After two years of long-distance dating, Heather and Jesse celebrated their wedding on a beautiful spring day in Oregon.
WBG: Your outdoor wedding had a gorgeous backdrop. What other factors made you settle on that location?
Heather: Both Jesse and I lived in remote areas. With our hometowns distantly located from the other, we decided to compromise and select the location where we met. The YoungLife camp [Wildhorse Canyon] had an excellent hotel facility where traveling guests could stay, an industrial kitchen and dining facility for the reception, as well as being home to many memories. This location provided unique ambiance and proved to be the perfect location for our wedding.
Heather: The many miles between us did create some challenges in the planning. The biggest hurdle was relational. Soon after the engagement, we found ourselves enveloped in wedding details, forgetting to invest time in each other. We were able to overcome this hurdle, however, and found the planning to be fun to do together as a team. Thanks to the digital age, it was simple to share ideas back and forth, and with the help of family, we were able to plan the whole day despite being apart and far from the location.
Heather: The biggest detail of our wedding that stands out in my memory is the overall feel for the big day. Jesse has always been the type of man who likes to throw a big, elaborate party. I, on the other hand, am more attracted to the more modest approach. His dreams involved red carpet, lobster and steak dinner, and fancy trimmings that would make all eyes turn. My dreams clouded around vast farmland, finger food platters, and baskets of daisies scattered everywhere. Surprisingly, these two, very opposing dreams came together to create a very elaborate, yet simple wedding. We used gold-trimmed china rather than paper plates for the large lunch (which by the way didn’t have Lobster or Steak, but it was absolutely delicious). We had the reception in an area where people could sit inside or outside, depending on the “feel” they preferred. These small compromises and mix-n-match type decisions created a wonderful atmosphere and taught us ways to compromise.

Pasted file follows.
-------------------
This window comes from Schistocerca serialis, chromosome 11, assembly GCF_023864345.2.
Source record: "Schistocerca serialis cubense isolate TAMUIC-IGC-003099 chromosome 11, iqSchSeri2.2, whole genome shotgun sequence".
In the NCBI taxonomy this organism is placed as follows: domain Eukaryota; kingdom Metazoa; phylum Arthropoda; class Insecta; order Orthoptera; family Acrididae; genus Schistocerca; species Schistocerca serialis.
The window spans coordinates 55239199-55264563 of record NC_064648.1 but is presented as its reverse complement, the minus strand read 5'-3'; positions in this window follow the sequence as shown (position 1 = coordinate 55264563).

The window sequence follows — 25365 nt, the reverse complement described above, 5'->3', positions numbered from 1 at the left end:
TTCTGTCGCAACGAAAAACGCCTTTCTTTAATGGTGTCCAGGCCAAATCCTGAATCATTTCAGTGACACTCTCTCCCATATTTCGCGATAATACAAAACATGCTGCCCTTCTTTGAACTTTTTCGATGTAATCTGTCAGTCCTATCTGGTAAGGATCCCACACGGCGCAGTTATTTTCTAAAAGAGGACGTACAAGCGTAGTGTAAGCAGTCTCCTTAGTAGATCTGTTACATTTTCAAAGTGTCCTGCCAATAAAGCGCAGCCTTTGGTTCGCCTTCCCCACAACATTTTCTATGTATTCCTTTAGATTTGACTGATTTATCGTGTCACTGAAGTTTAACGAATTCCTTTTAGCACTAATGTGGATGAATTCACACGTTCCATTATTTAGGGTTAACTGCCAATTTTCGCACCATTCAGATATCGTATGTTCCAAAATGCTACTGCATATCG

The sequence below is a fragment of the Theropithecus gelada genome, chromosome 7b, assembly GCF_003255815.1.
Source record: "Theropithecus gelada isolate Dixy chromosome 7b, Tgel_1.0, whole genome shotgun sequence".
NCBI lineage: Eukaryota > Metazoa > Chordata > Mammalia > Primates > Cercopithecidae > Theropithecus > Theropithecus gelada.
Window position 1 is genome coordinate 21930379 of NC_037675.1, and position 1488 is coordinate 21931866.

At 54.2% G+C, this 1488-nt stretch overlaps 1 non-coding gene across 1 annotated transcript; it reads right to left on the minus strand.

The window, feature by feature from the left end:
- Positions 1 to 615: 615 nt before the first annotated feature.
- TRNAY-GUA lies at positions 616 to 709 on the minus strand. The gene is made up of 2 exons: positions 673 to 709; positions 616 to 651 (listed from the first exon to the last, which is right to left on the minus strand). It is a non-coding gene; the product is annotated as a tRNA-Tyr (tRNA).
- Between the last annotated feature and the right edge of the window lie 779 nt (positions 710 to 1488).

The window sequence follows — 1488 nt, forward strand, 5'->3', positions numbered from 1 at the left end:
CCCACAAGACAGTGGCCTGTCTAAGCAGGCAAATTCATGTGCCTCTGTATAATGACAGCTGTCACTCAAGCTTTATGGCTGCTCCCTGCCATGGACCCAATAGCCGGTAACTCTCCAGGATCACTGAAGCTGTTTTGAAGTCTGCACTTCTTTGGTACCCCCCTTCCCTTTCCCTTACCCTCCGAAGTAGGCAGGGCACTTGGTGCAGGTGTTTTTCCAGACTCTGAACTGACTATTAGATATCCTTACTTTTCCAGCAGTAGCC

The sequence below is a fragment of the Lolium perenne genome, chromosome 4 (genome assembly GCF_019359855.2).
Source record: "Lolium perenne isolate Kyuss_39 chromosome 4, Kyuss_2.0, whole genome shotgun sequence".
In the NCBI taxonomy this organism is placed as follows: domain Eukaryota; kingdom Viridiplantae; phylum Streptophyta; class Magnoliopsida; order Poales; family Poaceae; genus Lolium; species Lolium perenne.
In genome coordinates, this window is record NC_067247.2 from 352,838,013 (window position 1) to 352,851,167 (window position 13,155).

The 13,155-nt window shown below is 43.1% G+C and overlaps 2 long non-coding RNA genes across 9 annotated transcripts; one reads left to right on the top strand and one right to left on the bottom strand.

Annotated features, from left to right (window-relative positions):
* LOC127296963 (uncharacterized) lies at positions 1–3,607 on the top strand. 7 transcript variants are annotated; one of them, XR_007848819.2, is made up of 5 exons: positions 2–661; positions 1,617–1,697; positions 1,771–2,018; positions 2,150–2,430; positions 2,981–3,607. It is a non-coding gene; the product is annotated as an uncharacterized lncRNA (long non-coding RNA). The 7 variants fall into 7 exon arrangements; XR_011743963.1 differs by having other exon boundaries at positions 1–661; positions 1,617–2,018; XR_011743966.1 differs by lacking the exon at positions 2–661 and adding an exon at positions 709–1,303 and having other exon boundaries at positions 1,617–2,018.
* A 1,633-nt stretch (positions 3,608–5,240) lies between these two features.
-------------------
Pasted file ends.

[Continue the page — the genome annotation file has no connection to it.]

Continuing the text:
Heather: Money seems to be the biggest obstacle for most brides planning her wedding. My parents were more than generous with their gift to us, but our goal was to spend half of the gift and save the rest for moving costs and setting up our new life. With a lot of penny-pinching and well thought out planning, we accomplished saving over half of the money given to us. To achieve this goal, I did what some brides don’t like doing—I delegated. Family and friends were the key to our savings. The photography, music, catering, cake, flowers, and video were all done by friends or family. We either got it for free or at a discounted price. Even the location ended up being provided at a bargain price. Not only did involving friends and family save us money, but it also saved us headache and stress. Everyone was so thoughtful and very helpful.
WBG: In hindsight, are there things you would have done differently?
Heather: There are two things I would’ve done differently. One, I would’ve decorated the ceremony area with more flowers and greenery. At the time, I didn’t want to compete with the surrounding canyon, but now I see I could’ve complimented it more with more. Two, I’d change how long Jesse and I stuck around for the reception. We left earlier than expected, and though we still aren’t sure how it happened, we both regret not getting to spend more time with everyone.
WBG: What are some of the ways you beat the stress of planning?
Heather: One word: Friends. I couldn’t have asked for more help. Friends and family not only helped with details on the wedding day, but they also helped me plan and compile wedding materials in the wedding planning process. I wouldn’t have gotten through the craziness without them. In addition to all the help, my parents were very good at reminding me to enjoy the planning process through the frustrating times.
WBG: Say an newly-engaged woman comes to you for advice. What would you tell her are the most important things she needs to do before she gets married?
Heather: I’d say the most important thing to remember while you’re planning your wedding is that it’s not just a To-Do List to conquer or a feat to overcome. None of us were taught how to plan weddings, and all of us are novices. Enjoy the whole process, from beginning to end. Laugh about the small things you forget until the night before, and smile when someone says they would’ve done it differently. After all, it’s your wedding you’re planning—the day to celebrate the union of you and the man you deeply love! Wilted flowers or dead fish in the bowl will be a memory not a fiasco.
WBG: As you planned for your wedding and your marriage, what were some important steps you took to ensure you would stay a solid couple once the fun of the festivities were behind you?
Heather: Our pre-marital counseling was very important to us. The couple who counseled us pointed out character traits that compliment and deter the other. We learned how to handle conflict, communicate affection, and meet the other’s needs. Plus, the sessions provided time to escape from the wedding details and focus on each other. It was refreshing.
[Note: Bride Bio interviews may be edited for grammar, spelling and length.]